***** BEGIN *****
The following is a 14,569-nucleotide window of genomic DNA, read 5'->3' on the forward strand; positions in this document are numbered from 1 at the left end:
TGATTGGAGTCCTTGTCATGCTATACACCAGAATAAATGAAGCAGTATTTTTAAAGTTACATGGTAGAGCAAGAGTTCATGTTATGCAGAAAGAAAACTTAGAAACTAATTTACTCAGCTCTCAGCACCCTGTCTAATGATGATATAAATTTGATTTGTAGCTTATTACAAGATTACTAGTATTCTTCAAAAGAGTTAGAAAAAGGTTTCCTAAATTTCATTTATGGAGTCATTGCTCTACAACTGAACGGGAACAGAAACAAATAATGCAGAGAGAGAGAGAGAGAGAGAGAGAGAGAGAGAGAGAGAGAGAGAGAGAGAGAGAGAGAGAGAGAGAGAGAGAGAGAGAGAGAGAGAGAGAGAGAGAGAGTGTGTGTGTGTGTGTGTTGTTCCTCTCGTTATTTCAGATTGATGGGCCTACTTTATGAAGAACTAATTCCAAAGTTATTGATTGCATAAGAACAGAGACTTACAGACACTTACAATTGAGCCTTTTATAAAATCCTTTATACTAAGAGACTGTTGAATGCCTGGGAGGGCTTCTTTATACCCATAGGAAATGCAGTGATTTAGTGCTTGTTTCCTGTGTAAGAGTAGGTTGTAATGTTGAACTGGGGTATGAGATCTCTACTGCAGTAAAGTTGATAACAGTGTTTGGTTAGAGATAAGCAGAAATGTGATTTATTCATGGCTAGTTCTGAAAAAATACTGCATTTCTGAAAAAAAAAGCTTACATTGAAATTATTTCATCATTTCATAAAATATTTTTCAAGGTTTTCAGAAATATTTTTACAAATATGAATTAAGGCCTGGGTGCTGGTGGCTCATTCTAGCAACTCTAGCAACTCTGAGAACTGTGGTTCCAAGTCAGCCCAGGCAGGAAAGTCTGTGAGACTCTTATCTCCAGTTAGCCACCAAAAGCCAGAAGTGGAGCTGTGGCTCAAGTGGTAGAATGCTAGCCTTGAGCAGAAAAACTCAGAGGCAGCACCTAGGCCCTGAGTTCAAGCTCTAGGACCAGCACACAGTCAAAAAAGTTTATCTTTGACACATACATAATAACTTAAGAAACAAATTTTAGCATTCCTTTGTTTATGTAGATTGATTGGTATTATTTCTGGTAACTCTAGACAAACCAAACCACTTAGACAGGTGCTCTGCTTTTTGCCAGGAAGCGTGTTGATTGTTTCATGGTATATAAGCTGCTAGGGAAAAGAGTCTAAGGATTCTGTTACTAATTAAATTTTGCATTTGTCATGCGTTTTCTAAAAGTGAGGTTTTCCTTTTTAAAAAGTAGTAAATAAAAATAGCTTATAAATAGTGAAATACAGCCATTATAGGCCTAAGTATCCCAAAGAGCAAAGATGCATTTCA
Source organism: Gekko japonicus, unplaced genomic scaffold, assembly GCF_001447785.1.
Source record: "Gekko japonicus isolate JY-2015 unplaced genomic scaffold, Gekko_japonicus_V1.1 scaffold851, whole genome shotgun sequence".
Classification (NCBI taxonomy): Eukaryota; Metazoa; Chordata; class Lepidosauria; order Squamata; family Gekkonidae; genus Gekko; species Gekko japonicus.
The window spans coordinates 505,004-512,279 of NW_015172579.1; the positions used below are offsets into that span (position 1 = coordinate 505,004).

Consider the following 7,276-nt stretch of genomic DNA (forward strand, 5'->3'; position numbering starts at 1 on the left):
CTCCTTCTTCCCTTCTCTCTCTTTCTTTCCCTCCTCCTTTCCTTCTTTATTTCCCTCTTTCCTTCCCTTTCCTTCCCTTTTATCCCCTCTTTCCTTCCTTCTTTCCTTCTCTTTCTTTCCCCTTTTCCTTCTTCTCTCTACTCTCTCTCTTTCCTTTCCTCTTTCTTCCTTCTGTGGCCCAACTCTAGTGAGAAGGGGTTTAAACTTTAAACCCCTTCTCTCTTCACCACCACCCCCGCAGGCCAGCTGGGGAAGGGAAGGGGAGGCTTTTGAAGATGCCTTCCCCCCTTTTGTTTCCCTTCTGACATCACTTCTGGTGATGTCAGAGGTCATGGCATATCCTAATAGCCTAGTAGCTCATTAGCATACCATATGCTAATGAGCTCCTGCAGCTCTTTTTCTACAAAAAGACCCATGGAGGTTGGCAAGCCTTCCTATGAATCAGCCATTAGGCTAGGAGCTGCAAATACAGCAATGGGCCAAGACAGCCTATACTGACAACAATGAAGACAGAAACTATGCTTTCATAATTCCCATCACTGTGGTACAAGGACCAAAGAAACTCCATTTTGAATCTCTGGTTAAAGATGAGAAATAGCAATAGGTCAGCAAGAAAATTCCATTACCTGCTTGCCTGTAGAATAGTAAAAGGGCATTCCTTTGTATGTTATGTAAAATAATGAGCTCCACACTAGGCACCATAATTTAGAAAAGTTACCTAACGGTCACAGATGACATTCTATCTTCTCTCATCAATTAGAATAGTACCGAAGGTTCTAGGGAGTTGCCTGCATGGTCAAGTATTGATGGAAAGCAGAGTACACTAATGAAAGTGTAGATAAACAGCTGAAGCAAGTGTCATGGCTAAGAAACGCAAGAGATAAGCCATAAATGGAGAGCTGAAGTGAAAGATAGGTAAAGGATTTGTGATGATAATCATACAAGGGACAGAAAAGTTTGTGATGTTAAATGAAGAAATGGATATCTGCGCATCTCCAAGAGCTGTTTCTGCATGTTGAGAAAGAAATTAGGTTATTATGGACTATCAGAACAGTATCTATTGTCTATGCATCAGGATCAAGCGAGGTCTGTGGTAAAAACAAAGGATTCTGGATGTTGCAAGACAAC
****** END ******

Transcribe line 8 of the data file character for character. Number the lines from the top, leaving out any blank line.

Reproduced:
CTCCTTCTTCCCTTCTCTCTCTTTCTTTCCCTCCTCCTTTCCTTCTTTATTTCCCTCTTTCCTTCCCTTTCCTTCCCTTTTATCCCCTCTTTCCTTCCTTCTTTCCTTCTCTTTCTTTCCCCTTTTCCTTCTTCTCTCTACTCTCTCTCTTTCCTTTCCTCTTTCTTCCTTCTGTGGCCCAACTCTAGTGAGAAGGGGTTTAAACTTTAAACCCCTTCTCTCTTCACCACCACCCCCGCAGGCCAGCTGGGGAAGGGAAGGGGAGGCTTTTGAAGATGCCTTCCCCCCTTTTGTTTCCCTTCTGACATCACTTCTGGTGATGTCAGAGGTCATGGCATATCCTAATAGCCTAGTAGCTCATTAGCATACCATATGCTAATGAGCTCCTGCAGCTCTTTTTCTACAAAAAGACCCATGGAGGTTGGCAAGCCTTCCTATGAATCAGCCATTAGGCTAGGAGCTGCAAATACAGCAATGGGCCAAGACAGCCTATACTGACAACAATGAAGACAGAAACTATGCTTTCATAATTCCCATCACTGTGGTACAAGGACCAAAGAAACTCCATTTTGAATCTCTGGTTAAAGATGAGAAATAGCAATAGGTCAGCAAGAAAATTCCATTACCTGCTTGCCTGTAGAATAGTAAAAGGGCATTCCTTTGTATGTTATGTAAAATAATGAGCTCCACACTAGGCACCATAATTTAGAAAAGTTACCTAACGGTCACAGATGACATTCTATCTTCTCTCATCAATTAGAATAGTACCGAAGGTTCTAGGGAGTTGCCTGCATGGTCAAGTATTGATGGAAAGCAGAGTACACTAATGAAAGTGTAGATAAACAGCTGAAGCAAGTGTCATGGCTAAGAAACGCAAGAGATAAGCCATAAATGGAGAGCTGAAGTGAAAGATAGGTAAAGGATTTGTGATGATAATCATACAAGGGACAGAAAAGTTTGTGATGTTAAATGAAGAAATGGATATCTGCGCATCTCCAAGAGCTGTTTCTGCATGTTGAGAAAGAAATTAGGTTATTATGGACTATCAGAACAGTATCTATTGTCTATGCATCAGGATCAAGCGAGGTCTGTGGTAAAAACAAAGGATTCTGGATGTTGCAAGACAAC